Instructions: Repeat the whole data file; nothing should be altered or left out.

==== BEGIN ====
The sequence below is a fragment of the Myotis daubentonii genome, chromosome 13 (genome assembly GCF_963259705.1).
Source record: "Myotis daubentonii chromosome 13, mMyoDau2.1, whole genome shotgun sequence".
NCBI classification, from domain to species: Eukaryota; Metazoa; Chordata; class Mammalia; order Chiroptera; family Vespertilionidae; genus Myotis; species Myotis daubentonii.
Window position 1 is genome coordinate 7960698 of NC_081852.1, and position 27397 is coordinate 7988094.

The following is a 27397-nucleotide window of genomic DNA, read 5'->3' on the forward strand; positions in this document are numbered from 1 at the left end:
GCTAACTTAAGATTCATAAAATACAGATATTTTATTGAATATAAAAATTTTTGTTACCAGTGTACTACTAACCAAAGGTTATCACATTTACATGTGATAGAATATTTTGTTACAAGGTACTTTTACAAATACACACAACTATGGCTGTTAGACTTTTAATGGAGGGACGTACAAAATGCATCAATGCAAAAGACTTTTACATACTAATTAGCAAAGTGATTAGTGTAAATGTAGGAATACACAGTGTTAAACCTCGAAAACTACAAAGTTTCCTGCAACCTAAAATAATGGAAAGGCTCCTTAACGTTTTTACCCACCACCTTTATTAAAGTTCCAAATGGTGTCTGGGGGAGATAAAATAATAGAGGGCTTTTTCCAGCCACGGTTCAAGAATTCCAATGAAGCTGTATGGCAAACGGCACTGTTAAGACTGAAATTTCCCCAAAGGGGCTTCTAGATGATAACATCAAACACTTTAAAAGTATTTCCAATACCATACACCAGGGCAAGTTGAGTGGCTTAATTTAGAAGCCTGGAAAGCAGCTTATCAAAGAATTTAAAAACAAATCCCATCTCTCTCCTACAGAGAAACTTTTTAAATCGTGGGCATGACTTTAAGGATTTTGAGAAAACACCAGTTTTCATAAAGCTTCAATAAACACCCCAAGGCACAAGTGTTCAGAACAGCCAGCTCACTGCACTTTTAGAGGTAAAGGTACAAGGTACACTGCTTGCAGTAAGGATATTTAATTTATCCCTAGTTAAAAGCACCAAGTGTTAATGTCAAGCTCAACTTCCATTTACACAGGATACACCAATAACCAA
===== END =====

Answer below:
The sequence below is a fragment of the Myotis daubentonii genome, chromosome 13 (genome assembly GCF_963259705.1).
Source record: "Myotis daubentonii chromosome 13, mMyoDau2.1, whole genome shotgun sequence".
NCBI classification, from domain to species: Eukaryota; Metazoa; Chordata; class Mammalia; order Chiroptera; family Vespertilionidae; genus Myotis; species Myotis daubentonii.
Window position 1 is genome coordinate 7960698 of NC_081852.1, and position 27397 is coordinate 7988094.

The following is a 27397-nucleotide window of genomic DNA, read 5'->3' on the forward strand; positions in this document are numbered from 1 at the left end:
GCTAACTTAAGATTCATAAAATACAGATATTTTATTGAATATAAAAATTTTTGTTACCAGTGTACTACTAACCAAAGGTTATCACATTTACATGTGATAGAATATTTTGTTACAAGGTACTTTTACAAATACACACAACTATGGCTGTTAGACTTTTAATGGAGGGACGTACAAAATGCATCAATGCAAAAGACTTTTACATACTAATTAGCAAAGTGATTAGTGTAAATGTAGGAATACACAGTGTTAAACCTCGAAAACTACAAAGTTTCCTGCAACCTAAAATAATGGAAAGGCTCCTTAACGTTTTTACCCACCACCTTTATTAAAGTTCCAAATGGTGTCTGGGGGAGATAAAATAATAGAGGGCTTTTTCCAGCCACGGTTCAAGAATTCCAATGAAGCTGTATGGCAAACGGCACTGTTAAGACTGAAATTTCCCCAAAGGGGCTTCTAGATGATAACATCAAACACTTTAAAAGTATTTCCAATACCATACACCAGGGCAAGTTGAGTGGCTTAATTTAGAAGCCTGGAAAGCAGCTTATCAAAGAATTTAAAAACAAATCCCATCTCTCTCCTACAGAGAAACTTTTTAAATCGTGGGCATGACTTTAAGGATTTTGAGAAAACACCAGTTTTCATAAAGCTTCAATAAACACCCCAAGGCACAAGTGTTCAGAACAGCCAGCTCACTGCACTTTTAGAGGTAAAGGTACAAGGTACACTGCTTGCAGTAAGGATATTTAATTTATCCCTAGTTAAAAGCACCAAGTGTTAATGTCAAGCTCAACTTCCATTTACACAGGATACACCAATAACCAA